Sweat lodge

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The sweat lodge (also called purification ceremony, sweat house, medicine lodge, medicine house, or simply sweat) is a ceremonial sauna and is an important event in some North American First Nations or Native American cultures. There are several styles of sweat lodges that include a domed or oblong hut similar to a wickiup, or even a simple hole dug into the ground and covered with planks or tree trunks. Stones are typically heated in an exterior fire[1] and then placed in a central pit in the ground.


World examples

One of the early non-Indian occurrences can be found in the fifth century BC, when Scythians constructed pole and woolen cloth sweat baths.[2]

Vapour baths were in use among the Celtic tribes, and the sweat-house was in general use in Ireland down to the 18th, and even survived into the 19th century. It was of beehive shape and was covered with clay. It was especially resorted to as a cure for rheumatism.[3]

Native Americans in many regions employed the sweat lodge. For example, Chumash peoples of the central coast of California built sweat lodges in coastal areas[4] in association with habitation sites.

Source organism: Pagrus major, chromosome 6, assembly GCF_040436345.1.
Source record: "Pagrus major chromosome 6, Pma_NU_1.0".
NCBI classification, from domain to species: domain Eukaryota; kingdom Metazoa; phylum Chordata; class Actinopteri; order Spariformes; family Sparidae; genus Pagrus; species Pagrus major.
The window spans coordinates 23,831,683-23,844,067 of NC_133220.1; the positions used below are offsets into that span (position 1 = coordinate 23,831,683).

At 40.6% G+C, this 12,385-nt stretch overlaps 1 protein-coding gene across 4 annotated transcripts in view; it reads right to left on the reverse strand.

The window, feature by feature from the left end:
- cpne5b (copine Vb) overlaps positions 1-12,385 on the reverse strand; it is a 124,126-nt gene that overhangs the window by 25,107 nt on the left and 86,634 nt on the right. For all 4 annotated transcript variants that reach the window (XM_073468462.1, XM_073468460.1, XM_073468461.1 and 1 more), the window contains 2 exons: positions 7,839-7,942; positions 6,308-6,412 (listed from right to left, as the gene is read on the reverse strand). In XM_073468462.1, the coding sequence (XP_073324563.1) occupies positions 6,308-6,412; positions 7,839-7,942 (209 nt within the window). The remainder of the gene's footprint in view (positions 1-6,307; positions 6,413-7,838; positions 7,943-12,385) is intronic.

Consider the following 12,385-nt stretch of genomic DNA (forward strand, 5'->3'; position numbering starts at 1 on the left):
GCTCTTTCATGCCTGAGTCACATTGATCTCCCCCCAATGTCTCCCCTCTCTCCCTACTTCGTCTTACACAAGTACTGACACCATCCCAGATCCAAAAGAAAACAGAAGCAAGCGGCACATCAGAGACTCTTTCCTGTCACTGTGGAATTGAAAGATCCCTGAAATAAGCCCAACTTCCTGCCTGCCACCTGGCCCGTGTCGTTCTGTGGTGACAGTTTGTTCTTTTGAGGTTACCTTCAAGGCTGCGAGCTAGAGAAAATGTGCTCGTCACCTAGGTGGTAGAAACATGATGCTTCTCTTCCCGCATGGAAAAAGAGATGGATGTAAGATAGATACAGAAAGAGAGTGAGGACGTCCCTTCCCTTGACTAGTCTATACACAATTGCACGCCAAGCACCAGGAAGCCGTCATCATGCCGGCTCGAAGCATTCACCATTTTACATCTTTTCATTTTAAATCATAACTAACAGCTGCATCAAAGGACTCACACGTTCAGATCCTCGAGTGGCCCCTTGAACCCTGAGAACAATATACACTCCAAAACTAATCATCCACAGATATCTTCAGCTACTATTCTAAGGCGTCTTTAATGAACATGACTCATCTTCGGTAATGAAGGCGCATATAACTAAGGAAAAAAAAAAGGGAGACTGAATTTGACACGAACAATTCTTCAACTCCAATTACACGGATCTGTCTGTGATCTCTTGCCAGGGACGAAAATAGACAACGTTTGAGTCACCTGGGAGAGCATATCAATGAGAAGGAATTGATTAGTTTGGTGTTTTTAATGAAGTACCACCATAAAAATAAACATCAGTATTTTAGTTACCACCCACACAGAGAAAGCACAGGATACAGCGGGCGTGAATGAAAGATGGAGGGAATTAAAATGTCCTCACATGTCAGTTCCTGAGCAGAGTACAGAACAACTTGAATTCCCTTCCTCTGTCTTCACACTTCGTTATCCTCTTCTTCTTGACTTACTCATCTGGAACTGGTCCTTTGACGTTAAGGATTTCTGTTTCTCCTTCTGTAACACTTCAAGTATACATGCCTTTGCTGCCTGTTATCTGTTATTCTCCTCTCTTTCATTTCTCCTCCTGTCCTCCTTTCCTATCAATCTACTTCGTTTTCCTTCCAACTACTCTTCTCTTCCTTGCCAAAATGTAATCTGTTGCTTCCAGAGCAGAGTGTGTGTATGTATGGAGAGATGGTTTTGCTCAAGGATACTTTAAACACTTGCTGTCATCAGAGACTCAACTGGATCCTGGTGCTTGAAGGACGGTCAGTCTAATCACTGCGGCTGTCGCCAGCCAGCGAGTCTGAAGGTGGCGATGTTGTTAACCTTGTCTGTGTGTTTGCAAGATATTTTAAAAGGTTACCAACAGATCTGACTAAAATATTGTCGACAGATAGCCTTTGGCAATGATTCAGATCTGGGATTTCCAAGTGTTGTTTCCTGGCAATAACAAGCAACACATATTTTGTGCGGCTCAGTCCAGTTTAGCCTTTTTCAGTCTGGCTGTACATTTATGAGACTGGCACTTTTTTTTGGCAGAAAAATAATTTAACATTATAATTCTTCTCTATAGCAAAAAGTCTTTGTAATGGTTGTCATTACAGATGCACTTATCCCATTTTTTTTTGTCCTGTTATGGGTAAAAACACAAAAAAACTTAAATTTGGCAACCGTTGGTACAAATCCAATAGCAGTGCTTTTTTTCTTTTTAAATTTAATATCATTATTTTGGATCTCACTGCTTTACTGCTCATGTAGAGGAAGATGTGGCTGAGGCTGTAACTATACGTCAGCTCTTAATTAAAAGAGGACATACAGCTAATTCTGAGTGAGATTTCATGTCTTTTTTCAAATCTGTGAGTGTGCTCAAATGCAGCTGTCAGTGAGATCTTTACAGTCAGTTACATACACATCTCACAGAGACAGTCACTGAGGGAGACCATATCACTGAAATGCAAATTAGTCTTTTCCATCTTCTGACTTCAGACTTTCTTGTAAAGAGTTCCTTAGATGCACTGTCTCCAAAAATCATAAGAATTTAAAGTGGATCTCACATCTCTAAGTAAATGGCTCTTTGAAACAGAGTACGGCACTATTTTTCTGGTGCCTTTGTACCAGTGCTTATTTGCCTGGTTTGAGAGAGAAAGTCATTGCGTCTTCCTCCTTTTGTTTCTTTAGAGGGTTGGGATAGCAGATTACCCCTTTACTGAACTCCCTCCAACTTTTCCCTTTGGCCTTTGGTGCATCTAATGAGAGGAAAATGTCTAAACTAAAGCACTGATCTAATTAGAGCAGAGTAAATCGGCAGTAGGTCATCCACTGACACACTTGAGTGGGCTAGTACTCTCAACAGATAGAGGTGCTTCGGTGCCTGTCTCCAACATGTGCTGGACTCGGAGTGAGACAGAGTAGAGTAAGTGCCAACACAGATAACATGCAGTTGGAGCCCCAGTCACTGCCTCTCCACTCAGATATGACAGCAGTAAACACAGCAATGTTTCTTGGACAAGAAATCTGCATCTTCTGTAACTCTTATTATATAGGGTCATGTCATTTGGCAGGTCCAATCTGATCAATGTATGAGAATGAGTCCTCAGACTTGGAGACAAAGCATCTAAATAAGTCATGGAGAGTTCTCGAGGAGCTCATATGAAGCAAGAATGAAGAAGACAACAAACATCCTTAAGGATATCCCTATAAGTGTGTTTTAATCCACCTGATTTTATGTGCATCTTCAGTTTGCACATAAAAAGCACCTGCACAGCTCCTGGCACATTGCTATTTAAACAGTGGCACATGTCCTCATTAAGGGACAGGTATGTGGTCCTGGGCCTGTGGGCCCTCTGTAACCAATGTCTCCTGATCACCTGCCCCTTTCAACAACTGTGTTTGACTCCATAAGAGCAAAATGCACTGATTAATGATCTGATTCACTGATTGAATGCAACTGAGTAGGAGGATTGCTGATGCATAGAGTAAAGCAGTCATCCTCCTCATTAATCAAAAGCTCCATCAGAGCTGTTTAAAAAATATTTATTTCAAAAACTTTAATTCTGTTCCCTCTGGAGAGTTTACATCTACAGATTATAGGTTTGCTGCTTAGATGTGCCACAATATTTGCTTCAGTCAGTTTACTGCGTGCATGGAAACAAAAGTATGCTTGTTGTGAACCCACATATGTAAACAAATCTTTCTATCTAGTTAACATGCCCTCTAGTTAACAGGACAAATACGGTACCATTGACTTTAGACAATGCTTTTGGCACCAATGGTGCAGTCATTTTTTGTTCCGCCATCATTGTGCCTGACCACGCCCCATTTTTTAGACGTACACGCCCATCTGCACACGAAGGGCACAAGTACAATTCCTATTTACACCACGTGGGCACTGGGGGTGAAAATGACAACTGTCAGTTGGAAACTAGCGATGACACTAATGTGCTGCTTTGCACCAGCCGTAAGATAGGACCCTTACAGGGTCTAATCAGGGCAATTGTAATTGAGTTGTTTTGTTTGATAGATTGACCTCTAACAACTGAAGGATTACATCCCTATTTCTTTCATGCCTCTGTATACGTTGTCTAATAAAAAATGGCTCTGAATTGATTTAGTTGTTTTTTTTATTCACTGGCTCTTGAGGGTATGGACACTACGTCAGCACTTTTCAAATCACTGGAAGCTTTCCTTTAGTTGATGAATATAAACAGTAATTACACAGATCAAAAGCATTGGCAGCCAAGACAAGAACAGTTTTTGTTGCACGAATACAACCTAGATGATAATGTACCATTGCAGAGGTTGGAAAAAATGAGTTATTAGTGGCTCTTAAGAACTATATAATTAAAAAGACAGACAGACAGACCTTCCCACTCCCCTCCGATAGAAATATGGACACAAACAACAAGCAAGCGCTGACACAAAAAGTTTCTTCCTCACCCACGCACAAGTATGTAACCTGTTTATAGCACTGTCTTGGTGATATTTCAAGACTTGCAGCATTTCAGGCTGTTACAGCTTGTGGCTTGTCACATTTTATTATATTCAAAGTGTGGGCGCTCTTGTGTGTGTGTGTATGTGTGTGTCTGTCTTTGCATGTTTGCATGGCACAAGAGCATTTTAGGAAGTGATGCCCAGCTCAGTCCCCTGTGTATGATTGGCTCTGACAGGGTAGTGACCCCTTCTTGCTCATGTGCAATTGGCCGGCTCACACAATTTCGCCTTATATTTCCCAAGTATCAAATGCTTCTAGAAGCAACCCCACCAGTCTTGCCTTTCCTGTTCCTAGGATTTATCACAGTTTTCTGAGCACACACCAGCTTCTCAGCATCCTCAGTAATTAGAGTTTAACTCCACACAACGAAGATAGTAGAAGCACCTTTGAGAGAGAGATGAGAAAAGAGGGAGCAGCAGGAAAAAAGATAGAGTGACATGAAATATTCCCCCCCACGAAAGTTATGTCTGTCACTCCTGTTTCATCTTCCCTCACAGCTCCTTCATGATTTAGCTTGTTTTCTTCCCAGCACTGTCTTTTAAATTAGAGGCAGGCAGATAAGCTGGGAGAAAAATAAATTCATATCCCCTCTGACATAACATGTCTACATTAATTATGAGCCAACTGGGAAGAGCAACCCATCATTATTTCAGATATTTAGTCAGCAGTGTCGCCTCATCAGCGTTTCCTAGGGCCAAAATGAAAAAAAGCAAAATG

Rituals and traditions vary from region to region and from tribe to tribe. They often include prayers, drumming, and offerings to the spirit world. In some cultures a sweat-lodge ceremony may be a part of another, longer ceremony such as a Sun Dance. Some common practices and key elements associated with sweat lodges include:

  • Orientation – The door usually faces the fire. The cardinal directions usually have distinct symbolism in Native American cultures. The lodge may be oriented within its environment for a specific purpose. Placement and orientation of the lodge within its environment often facilitates the ceremony's connection with the spirit world.
  • Construction – The lodge is generally built with great care and with respect to the environment and to the materials being used. Many traditions construct the lodge in complete silence, some have a drum playing while they build, other traditions have the builders fast during construction.
  • Clothing – In Native American lodges participants usually wear a simple garment such as shorts or loose dresses.
  • Offerings – Various types of plant medicines are often used to make prayers, give thanks or make other offerings. Prayer ties are sometimes made.
  • Support – In many traditions, one or more persons will remain outside the sweat lodge to protect the ceremony, and assist the participants. Sometimes they will tend the fire and place the hot stones, though usually this is done by a designated firekeeper. In another instance, a person that sits in the lodge, next to the door, is charged with protecting the ceremony, and maintaining lodge etiquette.
  • Darkness - Many traditions consider it important that sweats be done in complete darkness.

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